Many disillusioned supporters would agree. Jesselyn Radack was a justice department ethics adviser under Bush who became a whistleblower over violations of the legal rights of “American Taliban” John Walker Lindh. Now Radack works for the Government Accountability Project, defending fellow whistleblowers. She campaigned for Obama, donated money and voted for him. Now she has watched his administration – which promised transparency and whistleblower protection – crack down on national security whistleblowers.
It has used the Espionage Act – an obscure first world war anti-spy law – six times. That is more such uses in three years than all previous presidents combined. Cases include John Kiriakou, a CIA agent who leaked details of waterboarding, and Thomas Drake, who revealed the inflated costs of an NSA data collection project that had been contracted out. “We did not see this coming. Obama has led the most brutal crackdown on whistleblowers ever,” Radack said.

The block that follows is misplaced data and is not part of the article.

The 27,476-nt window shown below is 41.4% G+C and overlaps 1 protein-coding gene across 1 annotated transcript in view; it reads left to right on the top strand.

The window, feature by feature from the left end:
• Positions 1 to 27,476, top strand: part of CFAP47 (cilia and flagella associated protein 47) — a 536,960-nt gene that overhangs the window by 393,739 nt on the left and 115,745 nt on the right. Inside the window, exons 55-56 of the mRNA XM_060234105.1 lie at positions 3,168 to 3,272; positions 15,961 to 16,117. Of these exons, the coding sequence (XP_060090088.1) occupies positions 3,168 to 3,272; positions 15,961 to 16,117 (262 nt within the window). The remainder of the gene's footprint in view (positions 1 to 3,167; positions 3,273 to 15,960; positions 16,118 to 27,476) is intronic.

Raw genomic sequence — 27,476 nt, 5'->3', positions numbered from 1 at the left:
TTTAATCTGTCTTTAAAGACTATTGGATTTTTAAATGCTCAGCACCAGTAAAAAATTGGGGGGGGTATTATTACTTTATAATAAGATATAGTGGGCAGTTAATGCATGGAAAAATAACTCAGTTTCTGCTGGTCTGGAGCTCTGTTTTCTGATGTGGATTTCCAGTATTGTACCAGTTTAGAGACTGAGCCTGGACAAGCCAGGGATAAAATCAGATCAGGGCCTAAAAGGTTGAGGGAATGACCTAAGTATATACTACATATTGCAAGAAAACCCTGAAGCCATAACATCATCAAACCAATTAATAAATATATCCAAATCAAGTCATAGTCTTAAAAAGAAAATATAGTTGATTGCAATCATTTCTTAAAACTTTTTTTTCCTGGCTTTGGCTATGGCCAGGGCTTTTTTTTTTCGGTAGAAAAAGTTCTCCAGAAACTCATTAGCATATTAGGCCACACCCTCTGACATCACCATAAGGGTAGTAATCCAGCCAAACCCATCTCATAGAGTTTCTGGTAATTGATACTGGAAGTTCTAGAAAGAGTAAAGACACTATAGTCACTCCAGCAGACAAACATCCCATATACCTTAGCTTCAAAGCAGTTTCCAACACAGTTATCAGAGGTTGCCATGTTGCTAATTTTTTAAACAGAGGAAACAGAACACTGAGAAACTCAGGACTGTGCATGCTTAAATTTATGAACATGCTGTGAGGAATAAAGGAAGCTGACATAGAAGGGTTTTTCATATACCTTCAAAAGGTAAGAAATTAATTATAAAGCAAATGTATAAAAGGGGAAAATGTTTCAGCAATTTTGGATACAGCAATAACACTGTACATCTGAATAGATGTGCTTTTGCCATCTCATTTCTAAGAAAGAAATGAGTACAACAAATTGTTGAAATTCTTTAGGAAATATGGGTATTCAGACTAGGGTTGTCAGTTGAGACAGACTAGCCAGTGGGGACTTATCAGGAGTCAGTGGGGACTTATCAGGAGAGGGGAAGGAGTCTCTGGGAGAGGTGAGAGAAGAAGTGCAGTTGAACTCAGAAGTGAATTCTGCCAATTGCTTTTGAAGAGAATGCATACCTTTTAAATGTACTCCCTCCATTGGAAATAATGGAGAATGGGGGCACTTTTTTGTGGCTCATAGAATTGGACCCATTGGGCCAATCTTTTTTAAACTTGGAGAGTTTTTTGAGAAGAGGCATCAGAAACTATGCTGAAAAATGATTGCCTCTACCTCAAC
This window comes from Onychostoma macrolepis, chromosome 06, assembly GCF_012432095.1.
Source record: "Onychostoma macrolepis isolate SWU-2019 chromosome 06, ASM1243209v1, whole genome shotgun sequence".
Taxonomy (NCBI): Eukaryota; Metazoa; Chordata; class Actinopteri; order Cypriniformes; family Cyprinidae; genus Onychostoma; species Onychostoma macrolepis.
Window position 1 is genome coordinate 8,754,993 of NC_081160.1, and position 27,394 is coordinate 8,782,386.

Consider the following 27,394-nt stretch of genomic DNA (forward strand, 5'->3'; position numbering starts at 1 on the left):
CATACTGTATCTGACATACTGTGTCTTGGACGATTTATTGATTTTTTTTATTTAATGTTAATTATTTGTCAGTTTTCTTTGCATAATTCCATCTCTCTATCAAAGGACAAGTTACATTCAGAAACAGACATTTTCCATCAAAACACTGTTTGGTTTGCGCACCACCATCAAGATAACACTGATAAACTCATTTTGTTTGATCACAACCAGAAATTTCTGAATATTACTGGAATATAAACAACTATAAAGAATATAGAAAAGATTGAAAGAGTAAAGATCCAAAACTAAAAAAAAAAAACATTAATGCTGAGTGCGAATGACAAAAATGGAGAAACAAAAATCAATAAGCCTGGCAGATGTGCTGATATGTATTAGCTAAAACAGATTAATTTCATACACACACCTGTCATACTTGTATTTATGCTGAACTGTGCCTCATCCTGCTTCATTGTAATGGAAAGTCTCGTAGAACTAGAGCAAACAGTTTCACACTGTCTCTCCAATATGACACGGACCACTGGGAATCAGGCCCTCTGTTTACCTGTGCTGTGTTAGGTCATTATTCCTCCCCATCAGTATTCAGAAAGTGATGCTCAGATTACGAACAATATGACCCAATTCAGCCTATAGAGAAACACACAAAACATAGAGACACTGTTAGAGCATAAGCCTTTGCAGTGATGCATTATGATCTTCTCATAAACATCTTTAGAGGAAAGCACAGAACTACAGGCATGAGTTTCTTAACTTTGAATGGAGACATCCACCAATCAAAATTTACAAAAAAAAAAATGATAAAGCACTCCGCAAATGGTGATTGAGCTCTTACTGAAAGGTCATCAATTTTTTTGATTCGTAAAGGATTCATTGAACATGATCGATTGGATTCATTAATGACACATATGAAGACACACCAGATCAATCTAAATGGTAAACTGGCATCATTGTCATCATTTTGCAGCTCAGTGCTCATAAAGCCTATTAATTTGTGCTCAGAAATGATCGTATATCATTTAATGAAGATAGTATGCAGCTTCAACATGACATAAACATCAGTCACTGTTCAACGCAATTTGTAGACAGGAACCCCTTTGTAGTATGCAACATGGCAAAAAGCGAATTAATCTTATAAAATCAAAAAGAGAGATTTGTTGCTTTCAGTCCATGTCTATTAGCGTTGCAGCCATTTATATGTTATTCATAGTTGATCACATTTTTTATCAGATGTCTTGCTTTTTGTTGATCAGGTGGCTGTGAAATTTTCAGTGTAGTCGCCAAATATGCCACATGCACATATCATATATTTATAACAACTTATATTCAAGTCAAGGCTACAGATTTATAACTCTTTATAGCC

Yet the development fits in with a growing level of secrecy in government under Obama. Last week a report by the Information Security Oversight Office revealed 2011 had seen US officials create more than 92m classified documents: the most ever and 16m more than the year before. Officials insist much of the growth is due to simple administrative procedure, but anti-secrecy activists are not convinced. Some estimates put the number of documents wrongly classified as secret at 90%.
“We are seeing the reversal of the proper flow of information between the government and the governed. It is probably the fundamental civil liberties issue of our time,” said Elizabeth Goitein, a national security expert at the Brennan Centre for Justice. “The national security establishment is getting bigger and bigger.”